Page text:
This paper reports a study of two types of silicon based nanostructures prospective for applications in photonics. The first ones are Ge/Si(001) structures forming at room temperature and reconstructing after annealing at 600°C. Germanium, being deposited from a molecular beam at room temperature on the Si(001) surface, forms a thin granular film composed of Ge particles with sizes of a few nanometers. A characteristic feature of these films is that they demonstrate signs of the 2 x 1 structure in their RHEED patterns. After short-term annealing at 600°C under the closed system conditions, the granular films reconstruct to heterostructures consisting of a Ge wetting layer and oval clusters of Ge. A mixed type <i>c</i>(4x2) + <i>p</i>(2x2) reconstruction typical to the low-temperature MBE (T<sub>gr</sub> < 600°C) forms on the wetting layer. Long-term annealing of granular films at the same conditions results in formation of <i>c</i>(4x2)-reconstructed wetting layer typical to high-temperature MBE (T<sub>gr</sub> < 600°C) and huge clusters of Ge. The other type of the studied nanostructures is based on Pt silicides. This class of materials is one of the friendliest to silicon technology. But as silicide film thickness reaches a few nanometers, low resistivity becomes of primary importance. Pt<sub>3</sub>Si has the lowest sheet resistance among the Pt silicides. However, the development of a process of thin Pt3Si films formation is a challenging task. This paper describes formation of a thin Pt<sub>3</sub>Si/Pt2Si structures at room temperature on poly-Si films. Special attention is paid upon formation of poly-Si and amorphous Si films on Si<sub>3</sub>N<sub>4</sub> substrates at low temperatures.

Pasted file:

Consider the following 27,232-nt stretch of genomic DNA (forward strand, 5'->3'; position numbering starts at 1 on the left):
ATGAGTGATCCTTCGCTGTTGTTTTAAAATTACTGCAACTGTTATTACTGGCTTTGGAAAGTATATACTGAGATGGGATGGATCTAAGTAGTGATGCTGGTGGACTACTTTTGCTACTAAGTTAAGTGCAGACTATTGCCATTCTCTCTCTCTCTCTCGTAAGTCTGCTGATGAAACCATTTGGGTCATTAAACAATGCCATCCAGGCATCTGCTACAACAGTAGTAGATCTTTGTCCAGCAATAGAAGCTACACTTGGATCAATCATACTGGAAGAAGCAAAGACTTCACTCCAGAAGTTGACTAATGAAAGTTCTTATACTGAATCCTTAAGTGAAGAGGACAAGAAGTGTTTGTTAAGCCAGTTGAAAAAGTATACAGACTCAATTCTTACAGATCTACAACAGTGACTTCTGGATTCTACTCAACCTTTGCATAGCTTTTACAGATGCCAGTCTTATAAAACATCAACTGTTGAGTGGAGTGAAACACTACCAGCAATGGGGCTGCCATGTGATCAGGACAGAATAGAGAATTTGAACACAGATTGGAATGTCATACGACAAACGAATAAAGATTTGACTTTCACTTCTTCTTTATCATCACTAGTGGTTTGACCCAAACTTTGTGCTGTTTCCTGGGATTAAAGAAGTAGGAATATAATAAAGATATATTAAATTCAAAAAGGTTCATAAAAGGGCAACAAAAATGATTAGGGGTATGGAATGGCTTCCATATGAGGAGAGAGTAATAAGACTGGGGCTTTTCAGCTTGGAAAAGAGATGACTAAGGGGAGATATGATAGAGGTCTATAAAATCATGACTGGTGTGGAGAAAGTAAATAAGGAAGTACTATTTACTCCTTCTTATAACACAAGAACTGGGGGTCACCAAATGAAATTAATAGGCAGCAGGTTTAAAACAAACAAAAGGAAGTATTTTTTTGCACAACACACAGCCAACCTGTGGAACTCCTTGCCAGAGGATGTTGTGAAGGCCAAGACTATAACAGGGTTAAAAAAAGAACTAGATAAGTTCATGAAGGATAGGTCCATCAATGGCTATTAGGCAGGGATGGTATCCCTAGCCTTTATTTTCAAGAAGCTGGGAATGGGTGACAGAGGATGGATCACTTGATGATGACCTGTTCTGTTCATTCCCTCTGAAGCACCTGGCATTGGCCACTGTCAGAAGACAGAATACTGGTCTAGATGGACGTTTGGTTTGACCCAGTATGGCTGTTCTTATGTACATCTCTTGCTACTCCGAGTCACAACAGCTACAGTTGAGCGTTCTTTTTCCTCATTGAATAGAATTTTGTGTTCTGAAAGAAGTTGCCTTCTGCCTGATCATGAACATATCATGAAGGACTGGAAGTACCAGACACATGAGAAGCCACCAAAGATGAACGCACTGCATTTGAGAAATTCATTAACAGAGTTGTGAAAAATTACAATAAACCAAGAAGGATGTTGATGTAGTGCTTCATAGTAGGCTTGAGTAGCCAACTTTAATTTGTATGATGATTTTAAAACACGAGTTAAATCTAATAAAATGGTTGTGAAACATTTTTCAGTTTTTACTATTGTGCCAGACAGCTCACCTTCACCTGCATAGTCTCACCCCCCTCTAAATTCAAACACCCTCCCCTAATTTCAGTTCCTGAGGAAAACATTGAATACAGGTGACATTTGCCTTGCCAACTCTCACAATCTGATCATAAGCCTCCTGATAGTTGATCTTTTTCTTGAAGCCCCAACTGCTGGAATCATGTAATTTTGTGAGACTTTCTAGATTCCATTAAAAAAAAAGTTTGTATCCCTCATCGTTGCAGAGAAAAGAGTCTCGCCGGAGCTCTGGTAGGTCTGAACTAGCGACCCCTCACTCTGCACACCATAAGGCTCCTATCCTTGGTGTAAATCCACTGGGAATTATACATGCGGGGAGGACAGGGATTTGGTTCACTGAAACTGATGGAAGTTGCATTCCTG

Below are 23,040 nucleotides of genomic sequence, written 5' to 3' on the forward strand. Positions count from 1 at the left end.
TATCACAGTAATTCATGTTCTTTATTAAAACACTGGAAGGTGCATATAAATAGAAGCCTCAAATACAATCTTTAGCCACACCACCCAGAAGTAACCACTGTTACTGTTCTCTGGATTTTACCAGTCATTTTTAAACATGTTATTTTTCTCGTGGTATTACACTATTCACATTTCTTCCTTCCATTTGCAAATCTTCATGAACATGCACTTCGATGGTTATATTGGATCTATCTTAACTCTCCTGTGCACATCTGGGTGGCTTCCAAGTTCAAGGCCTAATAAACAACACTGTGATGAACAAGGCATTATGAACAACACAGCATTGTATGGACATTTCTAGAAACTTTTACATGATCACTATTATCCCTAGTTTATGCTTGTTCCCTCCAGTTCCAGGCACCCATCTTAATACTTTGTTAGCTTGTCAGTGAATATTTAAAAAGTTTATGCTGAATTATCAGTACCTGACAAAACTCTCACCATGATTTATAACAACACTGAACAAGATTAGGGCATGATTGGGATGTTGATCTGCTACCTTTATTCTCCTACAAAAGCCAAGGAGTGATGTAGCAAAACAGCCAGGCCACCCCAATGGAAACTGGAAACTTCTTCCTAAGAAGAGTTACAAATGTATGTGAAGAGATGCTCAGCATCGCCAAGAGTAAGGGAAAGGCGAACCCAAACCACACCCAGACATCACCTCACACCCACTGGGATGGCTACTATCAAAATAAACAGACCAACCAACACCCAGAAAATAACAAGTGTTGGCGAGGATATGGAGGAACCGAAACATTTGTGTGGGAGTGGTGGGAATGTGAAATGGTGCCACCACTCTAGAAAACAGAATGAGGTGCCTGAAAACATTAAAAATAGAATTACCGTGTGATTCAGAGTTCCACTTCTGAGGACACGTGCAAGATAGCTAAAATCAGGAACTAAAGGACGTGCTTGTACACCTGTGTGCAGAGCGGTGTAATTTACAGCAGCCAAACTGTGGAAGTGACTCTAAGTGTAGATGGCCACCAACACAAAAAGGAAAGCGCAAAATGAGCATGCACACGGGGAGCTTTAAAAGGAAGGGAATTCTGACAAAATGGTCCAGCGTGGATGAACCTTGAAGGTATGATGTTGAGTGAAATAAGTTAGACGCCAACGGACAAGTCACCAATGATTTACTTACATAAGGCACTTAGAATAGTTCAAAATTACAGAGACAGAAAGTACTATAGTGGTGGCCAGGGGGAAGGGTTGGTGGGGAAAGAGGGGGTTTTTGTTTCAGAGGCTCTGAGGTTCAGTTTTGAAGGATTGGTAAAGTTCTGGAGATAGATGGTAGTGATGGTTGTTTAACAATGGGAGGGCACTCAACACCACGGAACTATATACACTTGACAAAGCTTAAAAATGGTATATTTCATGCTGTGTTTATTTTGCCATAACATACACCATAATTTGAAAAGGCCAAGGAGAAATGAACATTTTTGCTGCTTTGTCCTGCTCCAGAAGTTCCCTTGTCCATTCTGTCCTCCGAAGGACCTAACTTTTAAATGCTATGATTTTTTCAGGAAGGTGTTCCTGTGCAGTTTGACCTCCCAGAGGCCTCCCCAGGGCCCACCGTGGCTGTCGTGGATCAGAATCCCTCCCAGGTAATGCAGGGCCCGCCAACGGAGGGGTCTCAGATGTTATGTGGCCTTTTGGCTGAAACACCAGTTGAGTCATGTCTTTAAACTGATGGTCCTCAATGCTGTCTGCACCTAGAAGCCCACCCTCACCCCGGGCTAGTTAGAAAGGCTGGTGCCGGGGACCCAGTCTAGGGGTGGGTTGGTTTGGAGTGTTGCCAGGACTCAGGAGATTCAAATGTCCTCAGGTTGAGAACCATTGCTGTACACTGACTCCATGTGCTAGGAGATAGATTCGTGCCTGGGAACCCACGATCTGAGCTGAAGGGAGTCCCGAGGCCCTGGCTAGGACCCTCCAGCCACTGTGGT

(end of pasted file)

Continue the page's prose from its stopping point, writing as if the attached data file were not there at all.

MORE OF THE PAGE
Growth and characterization of Ge/Si(001) heterostructures with dense chains of stacked Ge quantum dots are reported. Ge hut nucleation and growth at low temperatures is discussed on the basis of results obtained by high resolution scanning tunneling microscopy and <i>in-situ</i> reflected high-energy electron diffraction. Atomic-level models of nucleating and growing huts are proposed. Data of high resolution transmission electron microscopy are presented focusing on long chains of Ge quantum dots. New photovoltaic quantum dot infrared photodetectors are proposed.
We present results of STM investigation of surface of the Si epitaxial layers deposited on different Si(001) vicinal substrates at the step flow growth mode. We have observed two types of the growth defects looking like meandering or pits. The way of the defects formation does not depend on the direction of tilt of the Si(001) substrate. The formation of the defects is connected with particularities of the processes of the movement onto terraces and attachment to the step edge of Si ad-atoms during growth. We suppose that Ehrlich-Schwoebel and kink Ehrlich-Schwoebel effects drive irregular growth of the monoatomic steps during Si/Si(001) epitaxy. Process of the defect formation starts when the deep kink confined by two S<sub>a</sub> steps appears on the step edge. Next difference between growth rate of the S<sub>a</sub> and S<sub>b</sub> steps results in formation of the area with other morphology.